Exploring Sandringham House and the vast Sandringham Estate
After lunch it was a short walk to visit Sandringham House, the Norfolk country retreat of the Queen. The existing property was bought in 1862 by Queen Victoria at the request of the Prince of Wales (the future Edward VII) as a home for himself and his new bride Alexandra. The present house was extended and improved in 1865. Sandringham House is on 20,000 acres of land and has been the private home of four generations of the British Royal Family. The tour party wandered through the ground floor rooms and examined the décor and rooms collected by members of the Royal Family. Outside the House, visitors walked around 60 acres of glorious gardens and visited the Museum which housed vintage Royal motor vehicles including a 1900 Daimler Phaeton. And then, all too soon it was time to board the coaches to return to Memorial Court to freshen up for the final night's event.
The two tour coaches disgorged the participants at the University Arms Hotel in Cambridge for food, entertainment and what was billed as "A Walk Down Musical Memory Lane." The original plan was to have dinner at the Great Hall for a third night. The cost looked a bit high, so the OC checked out the University Arms where Kor Voon's daughter wedding reception had been held. They liked it and so the venue was changed. The OC asked the management about staying beyond midnight but it was a no-no.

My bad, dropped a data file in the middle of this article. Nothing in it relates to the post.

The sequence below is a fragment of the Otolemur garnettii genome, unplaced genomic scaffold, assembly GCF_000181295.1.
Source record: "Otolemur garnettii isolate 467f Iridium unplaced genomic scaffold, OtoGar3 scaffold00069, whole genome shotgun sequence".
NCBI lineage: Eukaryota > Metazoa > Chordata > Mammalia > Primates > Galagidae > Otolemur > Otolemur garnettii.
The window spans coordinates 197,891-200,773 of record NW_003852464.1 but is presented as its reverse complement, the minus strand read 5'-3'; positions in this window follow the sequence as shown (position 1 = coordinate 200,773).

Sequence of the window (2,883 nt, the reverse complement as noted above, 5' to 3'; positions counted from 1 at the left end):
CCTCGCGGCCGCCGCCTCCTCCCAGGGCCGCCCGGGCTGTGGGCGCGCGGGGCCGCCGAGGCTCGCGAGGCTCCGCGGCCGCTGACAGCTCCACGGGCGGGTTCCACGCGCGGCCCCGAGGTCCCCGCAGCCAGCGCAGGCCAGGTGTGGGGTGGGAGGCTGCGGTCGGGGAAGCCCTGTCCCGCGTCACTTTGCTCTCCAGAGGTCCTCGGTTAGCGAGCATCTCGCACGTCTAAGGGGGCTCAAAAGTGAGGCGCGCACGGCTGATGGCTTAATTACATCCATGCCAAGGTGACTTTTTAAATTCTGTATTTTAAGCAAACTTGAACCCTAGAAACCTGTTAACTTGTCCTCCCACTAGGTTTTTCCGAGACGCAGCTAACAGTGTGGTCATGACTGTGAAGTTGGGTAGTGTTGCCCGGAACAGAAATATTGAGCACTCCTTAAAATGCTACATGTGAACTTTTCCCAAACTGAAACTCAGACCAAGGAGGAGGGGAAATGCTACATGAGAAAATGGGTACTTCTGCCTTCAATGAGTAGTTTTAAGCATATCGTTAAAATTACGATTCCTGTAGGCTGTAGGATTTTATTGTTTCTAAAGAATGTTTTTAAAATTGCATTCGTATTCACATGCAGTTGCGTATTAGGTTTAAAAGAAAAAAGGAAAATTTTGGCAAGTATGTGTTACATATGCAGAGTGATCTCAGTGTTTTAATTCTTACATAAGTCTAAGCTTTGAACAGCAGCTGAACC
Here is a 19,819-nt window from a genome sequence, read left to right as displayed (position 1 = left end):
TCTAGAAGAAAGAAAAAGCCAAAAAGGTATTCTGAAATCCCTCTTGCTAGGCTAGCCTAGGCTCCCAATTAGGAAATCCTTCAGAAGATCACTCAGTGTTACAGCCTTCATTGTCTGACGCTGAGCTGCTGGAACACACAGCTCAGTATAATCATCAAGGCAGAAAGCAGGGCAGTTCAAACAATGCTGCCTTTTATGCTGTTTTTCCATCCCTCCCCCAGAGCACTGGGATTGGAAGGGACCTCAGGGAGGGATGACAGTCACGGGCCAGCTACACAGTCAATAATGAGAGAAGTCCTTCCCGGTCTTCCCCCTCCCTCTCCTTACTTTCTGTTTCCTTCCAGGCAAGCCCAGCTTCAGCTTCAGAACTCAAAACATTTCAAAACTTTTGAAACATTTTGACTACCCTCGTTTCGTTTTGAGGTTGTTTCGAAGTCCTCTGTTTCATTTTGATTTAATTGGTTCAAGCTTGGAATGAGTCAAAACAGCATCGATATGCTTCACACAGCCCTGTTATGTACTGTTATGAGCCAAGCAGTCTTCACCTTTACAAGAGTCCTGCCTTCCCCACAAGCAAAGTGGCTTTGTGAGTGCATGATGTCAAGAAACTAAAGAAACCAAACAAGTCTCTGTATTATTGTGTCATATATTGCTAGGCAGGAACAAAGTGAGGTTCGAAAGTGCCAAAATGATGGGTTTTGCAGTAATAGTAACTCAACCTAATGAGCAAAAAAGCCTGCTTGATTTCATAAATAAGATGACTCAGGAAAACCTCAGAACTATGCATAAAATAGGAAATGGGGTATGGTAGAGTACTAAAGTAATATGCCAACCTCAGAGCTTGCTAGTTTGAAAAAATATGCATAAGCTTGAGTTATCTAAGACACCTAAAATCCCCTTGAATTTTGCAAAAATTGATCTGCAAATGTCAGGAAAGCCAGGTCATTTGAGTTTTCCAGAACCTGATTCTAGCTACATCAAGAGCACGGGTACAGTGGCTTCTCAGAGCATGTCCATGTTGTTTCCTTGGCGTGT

Buffet dinner; entertainment by Model Village
At the Newton Suite, a buffet dinner was served – salads, cold meat, smoked fish, English beef and carved loin of local pork. One more Victorian joined in, Jonathan Siao, class of 2006, from London. Dr Mike Rowland, married to Norm's cousin, Julia Suan Goh, was present as a guest. After dinner, participants were entertained to 45 minutes of music by a Cambridge Indie band, Model Village, whose members were not professional musicians and held full-time jobs. The drummer was none other than Kenny, Kor Voon’s son, who obviously had inherited his father’s musical abilities.
Now came the time for the Victorians to provide their own entertainment, with Dennis at the digital piano and Kor Voon with his guitar. Ernest Kong belted out his favourite tune On the street where you live from the musical My Fair Lady. Next, the Australia contingent, led by Chooi Hon, marched out en masse to sing I Still Call Australia Home, finishing with Waltzing Matilda. Zen Min, an Old Girl from the class of 1973, a fervent karaoker, rendered a beautiful Mandarin oldie, Qing Ren De Yan Lei (Lover’s tears). Next it was Vincent Voo’s turn. This talented man of art and music first belted out Frank Sinatra’s popular My Way. Then he pulled out two types of harmonicas – diatonic and chromatic – from his pocket and played, in turn, a medley of tunes: the mournfully beautiful Last Rose of Summer, Skip to my Lou (a children’s song from America’s frontier period), Little Serenade (Piccolissima Serenata, an oldie), and O Weel may the Keel Row (a fo'c'sle song from the Tyne River).
The Aussie Contingent, Kor Voon, Ernest, Chee Min, Vincent, Zen Min